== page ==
Although the plaintiff's choice of forum is not necessarily controlling, Triangle Industries v. Kennecott Copper Corp., 325 F. Supp. 150, 152 (E.D.Pa. 1971), great weight is to be given to the plaintiff's choice and the defendant has a heavy burden of showing both a strong balance of inconvenience and that the interest of the statute will be better subserved by an alternate forum. Weinberger v. Retail Credit Co., 345 F.Supp. *446 165, 168 (E.D.Pa.1972); Plum Tree, Inc. v. Rouse Co., 343 F. Supp. 667, 669 (E.D.Pa.1972); Bogosian v. Gulf Oil Corp., 337 F. Supp. 1230, 1232 (E.D.Pa. 1972).

Defendant Industrial has clearly failed to sustain the requisite burden which the case law imposes upon him. Transfer in this instance would merely shift the inconvenience from the defendant to the plaintiff. And where there is present an equitable standoff, or even in those situations where the argument for transfer is only slightly in favor of the movant, the plaintiff's choice of forum should not be disturbed. See Werner Machinery Co. v. National Cooperatives, Inc., 289 F. Supp. 962, 965 (E.D.Wis.1968). Furthermore, the fact that both the plaintiff's place of business and the place where the complained of transaction occurred are in this district is entitled to great weight by this Court in determining a motion under § 1404 (a). Fitzgerald v. Central Gulf S. S. Corp., 292 F. Supp. 847, 849 (E.D.Pa. 1968); see Ross v. Tioga General Hospital, 293 F. Supp. 209, 211 (S.D.N.Y. 1968). Therefore, we will accept the plaintiff's choice of forum, and, accordingly, deny Industrial's motion to transfer.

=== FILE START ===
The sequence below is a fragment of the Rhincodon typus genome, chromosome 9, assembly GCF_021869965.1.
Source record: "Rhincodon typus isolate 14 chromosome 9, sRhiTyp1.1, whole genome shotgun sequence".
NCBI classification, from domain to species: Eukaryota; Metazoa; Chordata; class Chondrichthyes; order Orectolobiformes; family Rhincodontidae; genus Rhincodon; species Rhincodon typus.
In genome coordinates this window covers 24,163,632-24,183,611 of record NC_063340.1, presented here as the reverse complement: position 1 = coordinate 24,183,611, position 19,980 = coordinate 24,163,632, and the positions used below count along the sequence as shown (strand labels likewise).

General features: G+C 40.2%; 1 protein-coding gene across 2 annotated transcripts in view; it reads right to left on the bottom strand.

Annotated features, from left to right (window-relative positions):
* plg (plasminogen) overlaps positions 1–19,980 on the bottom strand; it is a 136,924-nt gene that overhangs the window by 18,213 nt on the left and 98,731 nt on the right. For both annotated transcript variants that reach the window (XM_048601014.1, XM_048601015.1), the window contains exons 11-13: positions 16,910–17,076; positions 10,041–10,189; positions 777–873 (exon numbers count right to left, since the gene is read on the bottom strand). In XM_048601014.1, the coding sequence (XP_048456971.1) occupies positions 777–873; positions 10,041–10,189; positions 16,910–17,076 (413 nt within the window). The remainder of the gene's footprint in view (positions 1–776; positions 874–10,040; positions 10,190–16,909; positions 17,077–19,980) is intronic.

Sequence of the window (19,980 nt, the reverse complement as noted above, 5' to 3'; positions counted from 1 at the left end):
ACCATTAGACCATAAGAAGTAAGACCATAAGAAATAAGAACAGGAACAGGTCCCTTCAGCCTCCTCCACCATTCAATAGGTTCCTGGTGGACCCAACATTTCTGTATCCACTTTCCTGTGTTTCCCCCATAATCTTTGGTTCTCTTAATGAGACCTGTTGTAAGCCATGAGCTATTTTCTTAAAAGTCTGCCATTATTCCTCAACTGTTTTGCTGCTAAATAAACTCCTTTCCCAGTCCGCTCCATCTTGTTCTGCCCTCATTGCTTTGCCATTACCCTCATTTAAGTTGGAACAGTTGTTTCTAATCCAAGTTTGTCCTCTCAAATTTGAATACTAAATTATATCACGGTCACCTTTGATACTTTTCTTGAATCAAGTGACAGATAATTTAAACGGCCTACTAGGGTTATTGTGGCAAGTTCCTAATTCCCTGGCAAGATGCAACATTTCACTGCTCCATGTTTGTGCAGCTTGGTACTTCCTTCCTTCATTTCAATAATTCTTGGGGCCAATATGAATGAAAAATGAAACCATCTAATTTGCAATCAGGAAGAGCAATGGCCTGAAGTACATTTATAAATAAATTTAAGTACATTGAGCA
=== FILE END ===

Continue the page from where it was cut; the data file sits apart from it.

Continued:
[1] See 42 Pa.S. § 8302 (1972).